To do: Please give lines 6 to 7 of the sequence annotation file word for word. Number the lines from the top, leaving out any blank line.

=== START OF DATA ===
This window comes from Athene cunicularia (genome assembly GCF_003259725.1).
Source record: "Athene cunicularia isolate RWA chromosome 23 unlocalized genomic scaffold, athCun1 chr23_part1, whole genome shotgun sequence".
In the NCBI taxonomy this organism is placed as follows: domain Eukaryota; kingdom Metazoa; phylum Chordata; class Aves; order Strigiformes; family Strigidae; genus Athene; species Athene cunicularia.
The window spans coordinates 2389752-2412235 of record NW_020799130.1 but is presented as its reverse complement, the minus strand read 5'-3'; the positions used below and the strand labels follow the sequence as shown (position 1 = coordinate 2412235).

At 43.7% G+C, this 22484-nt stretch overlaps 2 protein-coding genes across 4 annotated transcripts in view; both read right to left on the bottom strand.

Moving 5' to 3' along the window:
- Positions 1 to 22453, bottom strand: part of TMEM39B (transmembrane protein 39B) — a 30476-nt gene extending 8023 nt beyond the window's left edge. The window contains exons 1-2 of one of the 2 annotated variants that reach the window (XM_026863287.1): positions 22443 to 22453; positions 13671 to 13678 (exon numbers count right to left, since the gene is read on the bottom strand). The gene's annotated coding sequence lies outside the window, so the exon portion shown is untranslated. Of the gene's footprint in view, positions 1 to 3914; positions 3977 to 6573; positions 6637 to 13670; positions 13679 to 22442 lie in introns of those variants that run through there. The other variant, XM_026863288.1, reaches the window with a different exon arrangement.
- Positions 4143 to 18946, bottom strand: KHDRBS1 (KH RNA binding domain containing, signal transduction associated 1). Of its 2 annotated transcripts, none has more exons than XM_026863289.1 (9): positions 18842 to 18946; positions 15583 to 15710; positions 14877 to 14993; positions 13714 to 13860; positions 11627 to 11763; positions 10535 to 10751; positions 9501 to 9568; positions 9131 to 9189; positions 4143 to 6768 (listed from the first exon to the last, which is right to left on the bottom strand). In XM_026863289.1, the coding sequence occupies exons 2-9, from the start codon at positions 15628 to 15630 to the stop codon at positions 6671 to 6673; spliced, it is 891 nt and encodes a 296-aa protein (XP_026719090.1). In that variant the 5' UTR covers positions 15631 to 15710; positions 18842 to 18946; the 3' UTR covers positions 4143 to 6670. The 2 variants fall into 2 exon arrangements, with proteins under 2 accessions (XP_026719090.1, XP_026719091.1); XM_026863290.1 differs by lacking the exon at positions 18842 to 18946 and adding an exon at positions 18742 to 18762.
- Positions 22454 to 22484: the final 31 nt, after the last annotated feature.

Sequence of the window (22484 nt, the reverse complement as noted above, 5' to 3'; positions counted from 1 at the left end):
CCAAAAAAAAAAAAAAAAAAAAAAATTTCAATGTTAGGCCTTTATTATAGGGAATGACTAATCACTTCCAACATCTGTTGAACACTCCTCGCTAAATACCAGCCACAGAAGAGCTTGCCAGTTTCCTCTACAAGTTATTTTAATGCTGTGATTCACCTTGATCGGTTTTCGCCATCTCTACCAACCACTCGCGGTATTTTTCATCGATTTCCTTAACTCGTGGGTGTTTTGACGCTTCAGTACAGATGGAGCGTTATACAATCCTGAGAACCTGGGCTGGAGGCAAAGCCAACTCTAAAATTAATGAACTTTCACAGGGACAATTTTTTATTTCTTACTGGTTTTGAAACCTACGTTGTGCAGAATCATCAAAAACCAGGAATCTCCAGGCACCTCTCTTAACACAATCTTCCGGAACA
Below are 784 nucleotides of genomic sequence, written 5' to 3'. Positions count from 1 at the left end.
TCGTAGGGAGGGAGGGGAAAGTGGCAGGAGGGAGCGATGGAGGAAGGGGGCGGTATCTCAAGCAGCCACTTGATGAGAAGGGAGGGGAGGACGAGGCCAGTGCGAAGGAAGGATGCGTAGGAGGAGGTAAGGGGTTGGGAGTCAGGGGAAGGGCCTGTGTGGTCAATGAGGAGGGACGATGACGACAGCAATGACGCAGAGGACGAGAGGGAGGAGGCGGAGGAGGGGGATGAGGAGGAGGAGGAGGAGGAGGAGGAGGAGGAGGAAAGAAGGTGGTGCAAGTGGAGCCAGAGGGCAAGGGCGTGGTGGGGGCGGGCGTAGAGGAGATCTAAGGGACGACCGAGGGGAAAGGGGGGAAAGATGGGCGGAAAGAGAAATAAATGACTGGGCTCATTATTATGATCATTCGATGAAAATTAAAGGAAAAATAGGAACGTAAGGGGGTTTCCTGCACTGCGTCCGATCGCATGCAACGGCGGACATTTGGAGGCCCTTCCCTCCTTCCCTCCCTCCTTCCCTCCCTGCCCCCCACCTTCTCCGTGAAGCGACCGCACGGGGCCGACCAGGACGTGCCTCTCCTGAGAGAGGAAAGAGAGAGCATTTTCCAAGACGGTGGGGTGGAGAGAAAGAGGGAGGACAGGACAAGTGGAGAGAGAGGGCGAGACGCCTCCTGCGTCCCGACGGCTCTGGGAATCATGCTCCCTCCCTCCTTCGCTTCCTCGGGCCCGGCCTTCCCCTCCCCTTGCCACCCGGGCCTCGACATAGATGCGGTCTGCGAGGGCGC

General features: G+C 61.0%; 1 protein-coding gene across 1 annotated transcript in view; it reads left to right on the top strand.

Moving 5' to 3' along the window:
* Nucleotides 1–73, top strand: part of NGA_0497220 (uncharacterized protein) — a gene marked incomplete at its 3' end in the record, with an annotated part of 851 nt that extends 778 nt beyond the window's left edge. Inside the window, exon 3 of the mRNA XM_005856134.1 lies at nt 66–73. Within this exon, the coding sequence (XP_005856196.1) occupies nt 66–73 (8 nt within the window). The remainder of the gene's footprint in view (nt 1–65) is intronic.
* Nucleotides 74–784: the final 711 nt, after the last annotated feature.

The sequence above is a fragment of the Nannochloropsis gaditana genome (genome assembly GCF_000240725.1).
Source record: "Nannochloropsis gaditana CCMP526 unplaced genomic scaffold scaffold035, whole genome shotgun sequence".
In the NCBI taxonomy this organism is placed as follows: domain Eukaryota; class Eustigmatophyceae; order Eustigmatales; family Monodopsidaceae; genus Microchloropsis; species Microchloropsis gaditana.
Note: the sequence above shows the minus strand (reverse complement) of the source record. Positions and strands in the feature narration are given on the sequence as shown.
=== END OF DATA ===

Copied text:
Moving 5' to 3' along the window:
- Positions 1 to 22453, bottom strand: part of TMEM39B (transmembrane protein 39B) — a 30476-nt gene extending 8023 nt beyond the window's left edge. The window contains exons 1-2 of one of the 2 annotated variants that reach the window (XM_026863287.1): positions 22443 to 22453; positions 13671 to 13678 (exon numbers count right to left, since the gene is read on the bottom strand). The gene's annotated coding sequence lies outside the window, so the exon portion shown is untranslated. Of the gene's footprint in view, positions 1 to 3914; positions 3977 to 6573; positions 6637 to 13670; positions 13679 to 22442 lie in introns of those variants that run through there. The other variant, XM_026863288.1, reaches the window with a different exon arrangement.